When you finish the turn, lightly hook your outside hand on (no over-gripping) and let the handle fall low and way from your upper body.  You should feel like you are simply leaning away from the handle, not trying to get angle.  The more you lean, the more edge angle is created.  The more you pull, the more your upper body is raised, thus lowering edge angle and direction.  You must commit to this full hardedly and learn to trust it.  Start with easy and build your trust up.
     
Chris

TRUST IS KEY, when it works, FEELS SO GOOD!!! All the girls will be bummin' that by doing this we're losin' our killer BICEPS!!!


2008 MC PS197 with ZO upgrade with 2011 Radar Senate C 67" working to smoke that 36-28 consistently in any tourney.

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#7 Sat, Jul 12, 2008 12:17 PM

slalomdude
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Re: Allowing the ski to arc out in the turn

Chris, can you explain a bit more about how pushing up the hips after the turn causes the ski to flatten .
Thanks

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#8 Sun, Jul 13, 2008 5:58 AM

JP
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Re: Allowing the ski to arc out in the turn

slalomdude wrote:

Chris, can you explain a bit more about how pushing up the hips after the turn causes the ski to flatten .
Thanks

I had this problem earlier in the year. What ended up helping me was almost thinking about squeezing with my core to ride the ski outbound

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#9 Sun, Jul 13, 2008 3:46 PM

ChrisRossi
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Re: Allowing the ski to arc out in the turn

The more vertical to the water your hips are, the flatter you ski has to be.  Conversely, the lower your butt is to the surface of the water, the more edge angle is achieved.  When envisioning this, take knee bend out of the equation.

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#10 Mon, Jul 14, 2008 11:16 PM

crdickey
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Re: Allowing the ski to arc out in the turn

ChrisRossi wrote:

Slalomdude,
          When you finish the turn, lightly hook your outside hand on (no over-gripping) and let the handle fall low and way from your upper body.  You should feel like you are simply leaning away from the handle, not trying to get angle.  The more you lean, the more edge angle is created.  The more you pull, the more your upper body is raised, thus lowering edge angle and direction.  You must commit to this full hardedly and learn to trust it.  Start with easy and build your trust up.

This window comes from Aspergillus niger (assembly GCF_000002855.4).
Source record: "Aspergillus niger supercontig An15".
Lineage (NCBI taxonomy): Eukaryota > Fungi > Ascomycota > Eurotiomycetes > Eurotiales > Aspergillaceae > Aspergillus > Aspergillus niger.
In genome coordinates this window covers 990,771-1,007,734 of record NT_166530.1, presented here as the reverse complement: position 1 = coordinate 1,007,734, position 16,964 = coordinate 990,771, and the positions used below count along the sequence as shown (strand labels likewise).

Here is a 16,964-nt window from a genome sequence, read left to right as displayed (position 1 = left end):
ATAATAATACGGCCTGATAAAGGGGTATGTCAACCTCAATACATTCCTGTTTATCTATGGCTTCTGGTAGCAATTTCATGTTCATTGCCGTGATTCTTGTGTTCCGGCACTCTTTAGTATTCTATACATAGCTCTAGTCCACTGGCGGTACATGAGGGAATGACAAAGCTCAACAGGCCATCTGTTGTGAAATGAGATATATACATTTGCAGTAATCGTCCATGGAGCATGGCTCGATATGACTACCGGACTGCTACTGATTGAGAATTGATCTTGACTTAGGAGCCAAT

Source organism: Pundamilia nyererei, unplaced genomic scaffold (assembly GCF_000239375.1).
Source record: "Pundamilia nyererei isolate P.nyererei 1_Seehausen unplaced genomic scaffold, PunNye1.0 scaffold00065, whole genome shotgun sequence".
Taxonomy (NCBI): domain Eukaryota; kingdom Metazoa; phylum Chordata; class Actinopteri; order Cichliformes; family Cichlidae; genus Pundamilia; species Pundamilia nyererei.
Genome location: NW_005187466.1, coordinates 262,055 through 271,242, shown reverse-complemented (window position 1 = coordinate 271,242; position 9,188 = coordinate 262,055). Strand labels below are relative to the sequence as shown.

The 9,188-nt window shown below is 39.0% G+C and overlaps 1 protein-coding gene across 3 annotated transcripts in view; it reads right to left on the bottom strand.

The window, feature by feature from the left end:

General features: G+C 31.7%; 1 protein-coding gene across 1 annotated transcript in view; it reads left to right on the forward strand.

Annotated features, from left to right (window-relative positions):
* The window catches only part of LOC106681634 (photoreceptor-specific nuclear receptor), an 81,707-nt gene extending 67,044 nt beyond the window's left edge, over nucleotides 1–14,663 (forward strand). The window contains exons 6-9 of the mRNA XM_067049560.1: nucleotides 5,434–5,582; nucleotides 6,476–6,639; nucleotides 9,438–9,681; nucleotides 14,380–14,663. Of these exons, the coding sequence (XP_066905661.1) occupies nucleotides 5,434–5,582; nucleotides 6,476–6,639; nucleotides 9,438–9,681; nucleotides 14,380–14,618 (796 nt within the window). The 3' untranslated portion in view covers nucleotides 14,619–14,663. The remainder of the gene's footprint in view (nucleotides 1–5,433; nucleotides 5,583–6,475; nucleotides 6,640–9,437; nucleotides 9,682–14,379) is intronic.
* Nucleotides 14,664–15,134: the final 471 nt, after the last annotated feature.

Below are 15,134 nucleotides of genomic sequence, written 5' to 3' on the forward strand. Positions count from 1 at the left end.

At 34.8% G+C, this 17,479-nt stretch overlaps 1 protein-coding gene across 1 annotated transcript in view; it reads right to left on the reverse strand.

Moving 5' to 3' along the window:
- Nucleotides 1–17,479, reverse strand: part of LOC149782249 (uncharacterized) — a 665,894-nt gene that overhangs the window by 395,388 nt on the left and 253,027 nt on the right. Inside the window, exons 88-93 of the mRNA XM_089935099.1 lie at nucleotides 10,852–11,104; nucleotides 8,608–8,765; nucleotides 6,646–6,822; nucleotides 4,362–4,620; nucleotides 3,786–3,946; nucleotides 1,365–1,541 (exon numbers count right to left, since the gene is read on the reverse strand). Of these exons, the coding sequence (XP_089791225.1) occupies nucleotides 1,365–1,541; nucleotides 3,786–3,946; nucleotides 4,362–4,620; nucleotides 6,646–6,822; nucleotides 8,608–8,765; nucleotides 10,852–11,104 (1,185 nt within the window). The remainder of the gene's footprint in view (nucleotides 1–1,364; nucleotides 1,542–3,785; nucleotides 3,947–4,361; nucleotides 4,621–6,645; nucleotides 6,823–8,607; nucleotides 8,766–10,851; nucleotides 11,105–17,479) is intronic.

Chris

Chris,

Where is the handle as you are describing this tip, on your thigh, close to the knee?   Love to come back for a one on one, but it's not in the cards this year. Any chance you have a picture of yourself or another Pro doing what you are trying to teach us ?

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#11 Tue, Jul 15, 2008 5:17 AM

ChrisRossi
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Re: Allowing the ski to arc out in the turn

The handle would look like it was half way down your thigh.  A better way to think about it would be to fall away from the handle while feeling the handle slide down your thigh.

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#12 Tue, Jul 15, 2008 8:13 PM

Jhughes
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Skis At: Lake County, IL
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Re: Allowing the ski to arc out in the turn

Chris, I just wanted to mention that I focused solely on "trusting the lean" on my off side wake cross during my set today and it made a night and day difference. Fully committing and trusting that straight-arm lean from  wake to wake behind the boat is an awesome tip. Thanks. For some reason that wording set up the perfect visual for me.

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#13 Wed, Jul 16, 2008 6:41 AM

ChrisRossi
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Re: Allowing the ski to arc out in the turn

Great to hear.  More skiers need to focus on this topic while skiing for sure.  I find myself continually going back to this thought in my own skiing.

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#14 Thu, Jul 17, 2008 8:51 PM

chopper
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Re: Allowing the ski to arc out in the turn

Chris, how do you get your butt lower to the water without it falling back?

Last edited by chopper (Thu, Jul 17, 2008 8:52 PM)

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#15 Fri, Aug 22, 2008 4:55 AM

sivi
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Registered: Fri, Aug 8, 2008
Posts: 1

Re: Allowing the ski to arc out in the turn

Chris: In your interesting article "Skiing the impossible line" yuor message is (I think) to avoid load as long as possible behind the boat because this results in an edge change. Yet, inte article from 2002 "Cutt me some slack" you stress that it is important to load "the bottom quarter of the downswing" with maximum load at the first wake and an edge change between the wakes. So I am a little confused. Should I load or not? Where should the edge change take place? I have difficulties at 18 m and 52 km/h. I tend to get narrow with lots of slack.
Hi from
Sigurd

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#16 Fri, Aug 22, 2008 5:09 AM

WadeWilliams
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From: Lynn, MA
Registered: Tue, May 15, 2007
Posts: 1087
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Re: Allowing the ski to arc out in the turn

we are skiing better in 2008 than 2002. Stick with the latest theory.